While and for loop iterating twice without prompting for input


#1
from random import randint

random_guess = random.randint(1, 10)
guesses_left = 3

while guesses_left > 0:
     guess = int(raw_input("Enter your number: ")
     if guess == random_guess:
           print "You win"
     guesses_left -= 1
else:
     print "You lose"       

It prints Enter your number:and when you enter a number this happens:
Enter your number: Enter your number: You lose

I researched a bit, it seems that when I press enter a code enters /n, but I don’t know how to remove it.
It’s not that critical, but I would like to know how to solve this.


#2

What if you write,

    if guess == random_guess:
        print "You win"
        break
    else:
        guesses_left -= 1

#3

It makes the same result.
I tried this on 3 different ways.

And this code I wrote up there is not copied.
Break statement actually existed.
The code was fine. The point is the if you hit the correct number than the code worked either way.
But if you need to keep on inputting the numbers, the problem appears.
I checked on Stack Overflow, they say that the /n enters when you press enter, which why you need to use something like:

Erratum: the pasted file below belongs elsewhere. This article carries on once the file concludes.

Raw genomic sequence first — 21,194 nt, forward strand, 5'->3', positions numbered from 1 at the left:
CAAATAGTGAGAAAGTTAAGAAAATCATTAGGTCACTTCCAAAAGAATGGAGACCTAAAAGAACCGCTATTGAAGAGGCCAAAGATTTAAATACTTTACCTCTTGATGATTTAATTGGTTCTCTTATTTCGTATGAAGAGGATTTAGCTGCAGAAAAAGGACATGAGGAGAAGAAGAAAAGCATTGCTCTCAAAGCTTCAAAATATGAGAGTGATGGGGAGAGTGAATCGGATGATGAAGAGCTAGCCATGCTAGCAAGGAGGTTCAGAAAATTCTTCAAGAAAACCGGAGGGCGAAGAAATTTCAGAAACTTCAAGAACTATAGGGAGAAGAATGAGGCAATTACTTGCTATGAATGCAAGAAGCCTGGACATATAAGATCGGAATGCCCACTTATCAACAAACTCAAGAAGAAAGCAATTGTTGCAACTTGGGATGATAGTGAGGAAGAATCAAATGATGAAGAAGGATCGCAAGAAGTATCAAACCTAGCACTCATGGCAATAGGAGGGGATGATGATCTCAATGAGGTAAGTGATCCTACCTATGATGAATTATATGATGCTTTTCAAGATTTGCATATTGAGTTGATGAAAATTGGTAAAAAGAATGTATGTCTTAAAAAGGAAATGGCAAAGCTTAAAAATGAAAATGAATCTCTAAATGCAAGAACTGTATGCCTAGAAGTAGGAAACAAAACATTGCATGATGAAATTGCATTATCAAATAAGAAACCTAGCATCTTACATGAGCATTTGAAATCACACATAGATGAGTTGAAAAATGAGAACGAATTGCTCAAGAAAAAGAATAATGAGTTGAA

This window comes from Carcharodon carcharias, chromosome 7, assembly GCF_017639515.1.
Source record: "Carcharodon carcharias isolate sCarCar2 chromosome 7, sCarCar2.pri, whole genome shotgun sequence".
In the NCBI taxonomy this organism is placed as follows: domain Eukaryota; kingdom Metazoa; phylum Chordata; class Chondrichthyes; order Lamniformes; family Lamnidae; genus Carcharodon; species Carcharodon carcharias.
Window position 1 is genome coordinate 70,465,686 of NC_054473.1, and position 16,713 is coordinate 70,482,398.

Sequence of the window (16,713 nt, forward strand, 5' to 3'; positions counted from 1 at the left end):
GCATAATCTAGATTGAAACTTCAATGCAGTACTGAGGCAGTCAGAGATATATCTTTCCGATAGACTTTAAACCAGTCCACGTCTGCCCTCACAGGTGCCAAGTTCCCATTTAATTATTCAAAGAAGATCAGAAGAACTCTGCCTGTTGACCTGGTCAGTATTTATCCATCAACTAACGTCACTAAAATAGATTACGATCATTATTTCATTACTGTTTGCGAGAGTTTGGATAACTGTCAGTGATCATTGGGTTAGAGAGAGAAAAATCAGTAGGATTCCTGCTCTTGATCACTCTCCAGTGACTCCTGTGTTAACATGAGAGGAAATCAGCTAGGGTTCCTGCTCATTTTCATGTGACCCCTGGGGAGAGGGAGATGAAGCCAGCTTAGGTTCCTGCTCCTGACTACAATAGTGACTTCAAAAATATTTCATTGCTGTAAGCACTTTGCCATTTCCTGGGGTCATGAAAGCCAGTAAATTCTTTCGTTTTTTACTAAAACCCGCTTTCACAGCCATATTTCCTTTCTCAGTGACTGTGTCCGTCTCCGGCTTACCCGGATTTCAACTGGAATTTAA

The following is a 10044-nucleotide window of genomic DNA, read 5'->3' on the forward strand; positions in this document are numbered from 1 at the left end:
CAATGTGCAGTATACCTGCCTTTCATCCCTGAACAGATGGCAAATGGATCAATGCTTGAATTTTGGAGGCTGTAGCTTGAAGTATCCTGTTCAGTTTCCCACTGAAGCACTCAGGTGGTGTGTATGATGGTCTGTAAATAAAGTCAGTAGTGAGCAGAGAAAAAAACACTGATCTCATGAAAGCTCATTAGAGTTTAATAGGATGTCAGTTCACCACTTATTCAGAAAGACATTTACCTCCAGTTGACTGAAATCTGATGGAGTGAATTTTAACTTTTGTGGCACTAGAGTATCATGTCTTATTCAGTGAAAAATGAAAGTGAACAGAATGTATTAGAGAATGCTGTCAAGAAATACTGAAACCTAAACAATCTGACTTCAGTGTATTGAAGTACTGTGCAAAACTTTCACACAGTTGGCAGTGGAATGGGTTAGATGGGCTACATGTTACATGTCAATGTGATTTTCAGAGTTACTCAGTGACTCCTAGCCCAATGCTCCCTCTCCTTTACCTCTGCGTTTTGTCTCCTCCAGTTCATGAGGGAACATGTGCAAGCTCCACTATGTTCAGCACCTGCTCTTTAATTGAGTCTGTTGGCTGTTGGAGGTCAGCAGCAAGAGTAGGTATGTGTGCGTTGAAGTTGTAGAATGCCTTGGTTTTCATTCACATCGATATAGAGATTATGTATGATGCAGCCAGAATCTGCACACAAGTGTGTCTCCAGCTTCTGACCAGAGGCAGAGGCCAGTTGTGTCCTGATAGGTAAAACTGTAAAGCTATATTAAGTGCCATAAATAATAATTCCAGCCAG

while ((stop = getchar()) == '\n'); // loops until it reads a non-newline
                                               // character
or 

scanf(" %c", &stop);

#4

Please remember to include a link to the exercise when asking a question in Q&A. Thanks.

How about,

    if guess == random_guess:
        print "You win"
        break
    guesses_left -= 1

You still need the while-else.


#5

Hi @yzanamy ,

Make sure that all your parentheses are closed. Check this line, for example …

guess = int(raw_input("Enter your number: ")

#6

It worked out.

Sometimes, it doesn’t seem logical to me the way computer works.

For instance, look at this and how is it possible.

def anti_vowel(text):
  text_list = list(text)
  for char in text_list:
    for vchar in "aeiouAEIOU":
      if char == vchar:
        text_list.remove(char)
  return "".join(text_list)

It returns this:

Your function fails on anti_vowel(“Hey look Words!”). It returns “Hy lk Words!” when it should return “Hy lk Wrds!”.

How is it possible that it didn’t iterate through the whole text, or removed the vchar in this case?
https://www.codecademy.com/courses/learn-python/lessons/practice-makes-perfect/exercises/antivowel?action=lesson_resume&link_content_target=interstitial_lesson

It also seems that it works on PyCharm


#7